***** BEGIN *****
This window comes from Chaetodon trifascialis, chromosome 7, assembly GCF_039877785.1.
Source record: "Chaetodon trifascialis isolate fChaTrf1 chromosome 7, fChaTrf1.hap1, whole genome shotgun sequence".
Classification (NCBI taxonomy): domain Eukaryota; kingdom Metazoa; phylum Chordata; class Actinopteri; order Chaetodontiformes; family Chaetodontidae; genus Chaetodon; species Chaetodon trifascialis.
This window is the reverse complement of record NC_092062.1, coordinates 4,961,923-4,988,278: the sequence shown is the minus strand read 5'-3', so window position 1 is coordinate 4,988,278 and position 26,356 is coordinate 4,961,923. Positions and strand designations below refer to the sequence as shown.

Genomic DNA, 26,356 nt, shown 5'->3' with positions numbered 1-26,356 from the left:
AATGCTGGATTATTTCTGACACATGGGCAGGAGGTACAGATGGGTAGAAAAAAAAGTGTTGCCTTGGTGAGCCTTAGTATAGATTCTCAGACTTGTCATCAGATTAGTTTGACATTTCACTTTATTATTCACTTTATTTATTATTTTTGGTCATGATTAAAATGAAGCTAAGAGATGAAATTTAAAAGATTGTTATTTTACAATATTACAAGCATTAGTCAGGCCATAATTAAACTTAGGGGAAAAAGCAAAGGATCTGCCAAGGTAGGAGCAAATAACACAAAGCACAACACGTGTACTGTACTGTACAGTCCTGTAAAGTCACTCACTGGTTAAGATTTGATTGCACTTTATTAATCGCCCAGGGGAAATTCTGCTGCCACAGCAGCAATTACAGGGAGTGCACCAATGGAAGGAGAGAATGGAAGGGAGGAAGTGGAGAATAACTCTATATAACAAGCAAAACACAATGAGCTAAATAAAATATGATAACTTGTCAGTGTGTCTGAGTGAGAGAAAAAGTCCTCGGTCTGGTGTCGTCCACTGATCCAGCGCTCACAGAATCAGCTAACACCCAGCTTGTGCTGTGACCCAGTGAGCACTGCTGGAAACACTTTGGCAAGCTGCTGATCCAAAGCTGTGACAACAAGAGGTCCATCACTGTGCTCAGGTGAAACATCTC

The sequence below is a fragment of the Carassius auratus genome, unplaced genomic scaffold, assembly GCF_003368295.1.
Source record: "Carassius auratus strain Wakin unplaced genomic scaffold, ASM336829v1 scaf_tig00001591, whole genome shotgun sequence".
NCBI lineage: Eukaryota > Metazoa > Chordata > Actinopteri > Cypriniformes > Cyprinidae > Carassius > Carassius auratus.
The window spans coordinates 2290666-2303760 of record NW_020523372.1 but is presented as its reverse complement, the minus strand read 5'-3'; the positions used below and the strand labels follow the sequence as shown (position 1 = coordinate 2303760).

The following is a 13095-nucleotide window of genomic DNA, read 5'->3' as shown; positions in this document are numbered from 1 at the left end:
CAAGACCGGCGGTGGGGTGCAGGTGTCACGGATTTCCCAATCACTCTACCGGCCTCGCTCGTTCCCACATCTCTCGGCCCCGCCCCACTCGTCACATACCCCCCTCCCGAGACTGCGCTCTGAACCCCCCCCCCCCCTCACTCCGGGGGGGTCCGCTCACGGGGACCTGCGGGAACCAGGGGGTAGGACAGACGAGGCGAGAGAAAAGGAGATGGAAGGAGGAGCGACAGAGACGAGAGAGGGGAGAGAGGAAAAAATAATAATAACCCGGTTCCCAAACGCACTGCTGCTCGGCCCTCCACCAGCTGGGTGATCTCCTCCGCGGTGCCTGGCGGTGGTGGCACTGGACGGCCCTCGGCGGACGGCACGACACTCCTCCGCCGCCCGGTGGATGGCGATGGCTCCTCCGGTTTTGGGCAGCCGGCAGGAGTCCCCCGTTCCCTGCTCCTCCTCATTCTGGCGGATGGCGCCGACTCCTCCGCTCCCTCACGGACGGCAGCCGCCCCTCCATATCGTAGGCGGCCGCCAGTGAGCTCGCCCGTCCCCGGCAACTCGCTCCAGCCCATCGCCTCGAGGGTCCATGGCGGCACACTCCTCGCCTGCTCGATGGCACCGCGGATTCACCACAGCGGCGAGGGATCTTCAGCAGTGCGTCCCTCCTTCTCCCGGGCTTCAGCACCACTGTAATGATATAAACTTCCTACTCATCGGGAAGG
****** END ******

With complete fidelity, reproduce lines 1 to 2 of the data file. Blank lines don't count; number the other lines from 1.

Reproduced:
This window comes from Chaetodon trifascialis, chromosome 7, assembly GCF_039877785.1.
Source record: "Chaetodon trifascialis isolate fChaTrf1 chromosome 7, fChaTrf1.hap1, whole genome shotgun sequence".